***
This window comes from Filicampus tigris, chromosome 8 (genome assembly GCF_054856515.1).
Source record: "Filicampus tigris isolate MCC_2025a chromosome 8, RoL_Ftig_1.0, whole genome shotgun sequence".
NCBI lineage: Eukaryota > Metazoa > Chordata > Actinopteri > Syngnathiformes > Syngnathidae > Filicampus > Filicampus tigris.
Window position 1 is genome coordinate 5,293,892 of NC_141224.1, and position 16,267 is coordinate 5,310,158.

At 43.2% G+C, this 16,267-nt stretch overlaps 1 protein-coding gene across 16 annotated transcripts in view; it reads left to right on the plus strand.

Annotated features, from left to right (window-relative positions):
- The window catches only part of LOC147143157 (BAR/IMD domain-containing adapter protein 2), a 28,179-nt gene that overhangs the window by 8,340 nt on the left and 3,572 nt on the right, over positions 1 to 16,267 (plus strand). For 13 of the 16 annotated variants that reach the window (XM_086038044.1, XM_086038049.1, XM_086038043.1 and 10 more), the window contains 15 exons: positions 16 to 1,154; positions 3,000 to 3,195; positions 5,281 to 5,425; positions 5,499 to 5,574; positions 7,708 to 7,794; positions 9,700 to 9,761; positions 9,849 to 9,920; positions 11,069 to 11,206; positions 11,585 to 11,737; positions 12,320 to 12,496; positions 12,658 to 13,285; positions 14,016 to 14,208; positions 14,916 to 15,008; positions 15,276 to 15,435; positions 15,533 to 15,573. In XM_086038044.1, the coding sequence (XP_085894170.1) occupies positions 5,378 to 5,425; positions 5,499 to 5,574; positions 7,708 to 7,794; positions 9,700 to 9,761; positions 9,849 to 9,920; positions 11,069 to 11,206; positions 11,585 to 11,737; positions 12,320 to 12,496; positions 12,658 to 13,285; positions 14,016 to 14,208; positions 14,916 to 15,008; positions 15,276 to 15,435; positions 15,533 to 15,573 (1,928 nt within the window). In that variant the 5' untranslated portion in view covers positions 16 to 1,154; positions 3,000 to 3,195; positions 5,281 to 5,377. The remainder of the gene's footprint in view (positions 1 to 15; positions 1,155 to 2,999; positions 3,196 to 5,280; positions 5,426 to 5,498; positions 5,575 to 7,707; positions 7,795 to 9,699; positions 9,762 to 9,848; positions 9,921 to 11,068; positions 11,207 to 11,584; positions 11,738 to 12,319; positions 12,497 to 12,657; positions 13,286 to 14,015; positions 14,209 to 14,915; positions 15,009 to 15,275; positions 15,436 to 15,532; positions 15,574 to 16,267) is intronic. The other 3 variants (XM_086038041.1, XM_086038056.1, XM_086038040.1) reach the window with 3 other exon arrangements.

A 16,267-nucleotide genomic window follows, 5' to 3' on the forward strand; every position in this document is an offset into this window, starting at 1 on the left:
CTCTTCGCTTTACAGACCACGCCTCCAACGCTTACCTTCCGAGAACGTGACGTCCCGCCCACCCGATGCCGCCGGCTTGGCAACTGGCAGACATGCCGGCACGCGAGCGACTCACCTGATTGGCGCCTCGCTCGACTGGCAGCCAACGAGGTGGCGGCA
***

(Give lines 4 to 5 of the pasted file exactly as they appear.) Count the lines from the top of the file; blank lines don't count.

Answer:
Window position 1 is genome coordinate 5,293,892 of NC_141224.1, and position 16,267 is coordinate 5,310,158.

At 43.2% G+C, this 16,267-nt stretch overlaps 1 protein-coding gene across 16 annotated transcripts in view; it reads left to right on the plus strand.